AIN Blog: FAA Should Leave BARR Alone
Early last month, the FAA published a notice of proposed rulemaking (NPRM) to dramatically curtail the Block Aircraft Registration Request (BARR) program. In short, BARR allows general aviation aircraft owners to opt out of having their flight information publicly available at flight tracking providers such as FlightAware.
As proposed, the FAA’s changes to this long-established program–it was authorized by Congress in 2000–would effectively limit the program’s privacy protection to only those aircraft owners with a known and specific security threat. Broad security concerns–including corporate espionage, threats that do not yet meet the standards required to issue restraining orders or well known people who just don’t want to be hounded by the public while traveling privately–would not be covered under this proposal.
While not stated in the NPRM, the proposal was pushed by Department of Transportation Secretary Ray LaHood in response to flak over a Freedom of Information Act (FOIA) request filed by Pro Publica in 2009 to get a list of owners that opted to have their tail numbers blocked. NBAA, which administers the BARR database at no cost to taxpayers, objected to Pro Publica’s request, setting the stage for a much publicized lawsuit.
Much to NBAA’s chagrin, Pro Publica prevailed in court last year. Scores of follow-on negative stories in the general press about the BARR program and the identities of which companies are blocking their tail numbers led to a public outcry over the program. That’s when BARR suddenly became a political issue, prompting LaHood to take up the “cause of the people.”
But by the time the bureaucratic gears finally started turning in February, when LaHood began to push for changes to BARR, the issue was all but ancient history to the general public. In fact, the NPRM hasn’t received much ink in the general media. But it has been prominently covered by the aviation press.
A 30-day public comment period ended on April 4. And if the FAA was hoping for support of this proposal, then it was in for a rude awakening. Of the 681 comments submitted, all but a handful are opposed to the changes. Nearly 2,000 NBAA members have signed a petition in opposition to the BARR changes. (If you haven’t signed the petition, NBAA says it’s still not too late.)
A couple of the public comments stand out. One is from John and Martha King of King Schools, which is perhaps the best known of the distance pilot training companies. John and Martha are well known in aviation circles, and that’s what makes them a target.
I had the opportunity to speak with John and Martha at the Sun ’n’ Fly-In earlier this month, and they told me essentially the same thing that they wrote in their public comments. (Listen to the podcast interview.)
“My wife and I use our aircraft for private transportation and participate in the BARR program,” John King wrote. “We are both somewhat public figures. My wife has had a stalker who was investigated by the FBI, and another for whom we had to call the police for removal from our office. Before we began participating in the BARR program, she had also received emails from an individual listing everywhere we had flown recently. We are not comfortable with the broadcasting of our travel intentions to all parties regardless of their motivation.”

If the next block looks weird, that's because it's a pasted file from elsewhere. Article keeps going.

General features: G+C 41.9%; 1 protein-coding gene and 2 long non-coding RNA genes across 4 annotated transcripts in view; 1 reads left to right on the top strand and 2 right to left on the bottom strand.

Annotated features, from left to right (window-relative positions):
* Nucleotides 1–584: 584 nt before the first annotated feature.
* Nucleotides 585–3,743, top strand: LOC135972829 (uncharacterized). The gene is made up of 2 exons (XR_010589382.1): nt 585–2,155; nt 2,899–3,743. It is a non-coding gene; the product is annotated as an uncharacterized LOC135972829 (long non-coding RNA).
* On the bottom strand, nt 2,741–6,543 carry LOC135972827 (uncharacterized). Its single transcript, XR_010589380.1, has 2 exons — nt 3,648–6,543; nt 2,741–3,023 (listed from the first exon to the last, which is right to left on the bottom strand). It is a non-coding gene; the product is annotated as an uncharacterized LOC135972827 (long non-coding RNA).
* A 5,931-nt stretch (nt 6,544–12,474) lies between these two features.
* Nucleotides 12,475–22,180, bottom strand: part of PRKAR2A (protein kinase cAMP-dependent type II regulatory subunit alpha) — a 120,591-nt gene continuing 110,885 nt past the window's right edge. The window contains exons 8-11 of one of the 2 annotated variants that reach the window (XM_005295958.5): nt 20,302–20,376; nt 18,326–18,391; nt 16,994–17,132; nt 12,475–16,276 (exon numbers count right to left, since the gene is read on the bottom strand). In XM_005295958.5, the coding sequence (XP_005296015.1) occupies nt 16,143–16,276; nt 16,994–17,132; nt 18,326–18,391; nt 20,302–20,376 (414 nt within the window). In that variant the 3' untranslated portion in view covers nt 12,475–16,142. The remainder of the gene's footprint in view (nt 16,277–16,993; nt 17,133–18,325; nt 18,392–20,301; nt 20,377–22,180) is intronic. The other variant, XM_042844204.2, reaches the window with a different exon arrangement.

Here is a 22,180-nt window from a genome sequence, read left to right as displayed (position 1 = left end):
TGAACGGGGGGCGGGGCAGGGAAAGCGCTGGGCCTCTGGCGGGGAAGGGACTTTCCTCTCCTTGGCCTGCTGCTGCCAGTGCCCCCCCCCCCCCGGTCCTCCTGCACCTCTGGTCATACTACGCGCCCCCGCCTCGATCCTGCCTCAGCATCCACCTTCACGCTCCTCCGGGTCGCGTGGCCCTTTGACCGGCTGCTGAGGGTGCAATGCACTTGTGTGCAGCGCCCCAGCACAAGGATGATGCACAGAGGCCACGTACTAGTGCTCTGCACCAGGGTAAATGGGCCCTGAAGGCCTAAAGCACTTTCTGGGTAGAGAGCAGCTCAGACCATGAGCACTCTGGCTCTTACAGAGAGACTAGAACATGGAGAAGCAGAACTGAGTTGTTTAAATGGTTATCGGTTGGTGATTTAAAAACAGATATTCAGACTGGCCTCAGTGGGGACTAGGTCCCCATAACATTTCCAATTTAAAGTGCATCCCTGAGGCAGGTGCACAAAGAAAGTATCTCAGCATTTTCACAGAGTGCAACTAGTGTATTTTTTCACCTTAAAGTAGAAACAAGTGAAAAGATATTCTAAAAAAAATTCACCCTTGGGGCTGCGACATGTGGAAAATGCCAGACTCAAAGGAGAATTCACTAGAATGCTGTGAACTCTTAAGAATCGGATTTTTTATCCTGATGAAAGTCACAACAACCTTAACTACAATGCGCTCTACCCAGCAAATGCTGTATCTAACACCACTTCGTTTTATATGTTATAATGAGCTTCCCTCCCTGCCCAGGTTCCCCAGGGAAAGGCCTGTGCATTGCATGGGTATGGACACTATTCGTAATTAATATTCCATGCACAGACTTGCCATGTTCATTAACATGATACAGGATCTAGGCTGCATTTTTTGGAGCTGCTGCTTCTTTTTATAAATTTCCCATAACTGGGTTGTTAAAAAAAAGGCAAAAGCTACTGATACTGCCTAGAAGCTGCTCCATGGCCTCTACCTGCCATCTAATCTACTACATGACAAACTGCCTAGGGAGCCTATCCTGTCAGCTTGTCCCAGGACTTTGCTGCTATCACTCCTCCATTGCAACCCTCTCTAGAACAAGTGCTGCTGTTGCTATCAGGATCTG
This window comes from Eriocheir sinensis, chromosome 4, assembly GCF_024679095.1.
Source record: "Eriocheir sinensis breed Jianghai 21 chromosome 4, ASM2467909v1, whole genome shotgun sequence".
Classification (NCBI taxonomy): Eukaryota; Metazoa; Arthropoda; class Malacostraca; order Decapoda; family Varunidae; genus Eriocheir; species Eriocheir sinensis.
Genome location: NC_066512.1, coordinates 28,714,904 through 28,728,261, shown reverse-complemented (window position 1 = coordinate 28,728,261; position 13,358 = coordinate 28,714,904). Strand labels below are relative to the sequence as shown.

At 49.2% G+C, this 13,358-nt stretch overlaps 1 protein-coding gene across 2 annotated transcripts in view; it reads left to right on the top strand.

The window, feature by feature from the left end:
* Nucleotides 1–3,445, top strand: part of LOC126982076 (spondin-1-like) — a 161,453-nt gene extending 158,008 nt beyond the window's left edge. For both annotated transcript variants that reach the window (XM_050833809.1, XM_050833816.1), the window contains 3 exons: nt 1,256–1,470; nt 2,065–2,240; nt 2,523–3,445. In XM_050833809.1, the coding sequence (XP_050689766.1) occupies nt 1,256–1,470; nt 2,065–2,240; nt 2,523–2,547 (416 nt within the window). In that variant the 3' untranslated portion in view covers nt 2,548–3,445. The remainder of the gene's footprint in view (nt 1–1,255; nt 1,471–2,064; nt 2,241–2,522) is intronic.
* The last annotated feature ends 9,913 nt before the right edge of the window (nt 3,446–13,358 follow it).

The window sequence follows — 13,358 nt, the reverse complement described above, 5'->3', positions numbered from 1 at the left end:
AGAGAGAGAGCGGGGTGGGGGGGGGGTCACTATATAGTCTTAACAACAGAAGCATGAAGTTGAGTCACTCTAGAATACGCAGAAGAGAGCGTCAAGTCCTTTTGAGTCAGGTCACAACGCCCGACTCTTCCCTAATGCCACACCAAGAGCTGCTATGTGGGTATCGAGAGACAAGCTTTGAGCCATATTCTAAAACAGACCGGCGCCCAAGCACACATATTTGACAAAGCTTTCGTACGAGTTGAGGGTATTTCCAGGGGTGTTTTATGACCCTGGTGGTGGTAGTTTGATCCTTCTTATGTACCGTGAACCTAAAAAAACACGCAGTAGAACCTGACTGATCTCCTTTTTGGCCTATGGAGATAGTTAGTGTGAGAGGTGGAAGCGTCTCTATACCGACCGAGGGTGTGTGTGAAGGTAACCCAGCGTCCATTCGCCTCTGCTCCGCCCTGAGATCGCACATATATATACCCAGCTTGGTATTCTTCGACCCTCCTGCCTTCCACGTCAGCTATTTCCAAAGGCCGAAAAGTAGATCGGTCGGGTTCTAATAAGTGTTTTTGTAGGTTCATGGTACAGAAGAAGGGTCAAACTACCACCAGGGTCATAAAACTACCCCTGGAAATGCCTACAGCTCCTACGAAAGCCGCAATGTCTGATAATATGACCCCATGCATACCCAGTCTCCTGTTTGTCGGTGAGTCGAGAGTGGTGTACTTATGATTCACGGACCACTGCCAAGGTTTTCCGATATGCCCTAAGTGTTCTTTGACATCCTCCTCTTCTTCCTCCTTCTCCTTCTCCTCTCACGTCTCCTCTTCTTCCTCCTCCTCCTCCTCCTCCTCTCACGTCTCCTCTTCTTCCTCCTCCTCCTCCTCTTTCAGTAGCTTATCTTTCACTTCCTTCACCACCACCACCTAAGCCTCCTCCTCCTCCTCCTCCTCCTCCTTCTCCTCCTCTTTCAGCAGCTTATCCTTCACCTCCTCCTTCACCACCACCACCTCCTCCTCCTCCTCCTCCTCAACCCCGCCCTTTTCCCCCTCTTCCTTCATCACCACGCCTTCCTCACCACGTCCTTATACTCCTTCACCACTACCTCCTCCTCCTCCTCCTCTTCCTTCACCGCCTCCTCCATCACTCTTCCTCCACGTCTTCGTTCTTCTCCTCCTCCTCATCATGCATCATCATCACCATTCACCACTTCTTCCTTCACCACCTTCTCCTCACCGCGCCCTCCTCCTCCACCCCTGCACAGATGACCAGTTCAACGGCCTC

He added, “Just because we have the technology to broadcast someone’s private travel intentions doesn’t mean we should do it. For instance, technology would allow a website to display the location of any given cellphone at any given time. The system knows where every cellphone is located. No one would suggest that broadcasting that information to anyone who wants it would be a good thing. Why then would broadcasting our location in private transportation be acceptable just because our private transportation is in an aircraft?”
While John and Martha make good arguments against the changes, the most surprising opposing comment comes from Daniel Baker, CEO of flight-tracking provider FlightAware. In fact, one of the aviation alphabet groups told me that this comment is perhaps the most eloquent of those submitted.
“Although the proposed change would stand to financially benefit FlightAware, we oppose the change on the basis that it is misguided, overly broad and simplified, and would negatively impact the transportation sector as well as the U.S. economy at large,” said Baker. “Indeed the current BARR program is imperfect, but the proposed change is unnecessary; it neither solves any problems nor suggests it is doing so. Additionally, it creates new problems, as well as an unnecessary administrative burden for the FAA.”
While the proposed change “unnecessarily reduc[es] privacy in the public sector,” Baker noted that it does not affect the ability to block government aircraft from the live ATC feeds, “failing to increase any transparency in the U.S. federal government, despite a mandate from President Obama” to do so.
Baker also said that if an operator’s discretion to opt to restrict real-time access to its flights is eliminated, then “it could be argued that APIS or Secure Flight data should be similarly released so that all passenger manifests for private and airline flights…should be released for public scrutiny.”
The change would also be ineffective, according to Baker, because operators who wish to suppress their flight information could just re-register their aircraft in a foreign country, since these aircraft are not included in the live ATC data feeds.
With such heavy opposition from across the spectrum of commenters, the FAA really has only one option if it wants to save face: do nothing. Well, almost nothing–quietly withdrawal the NPRM and just let sleeping dogs lie.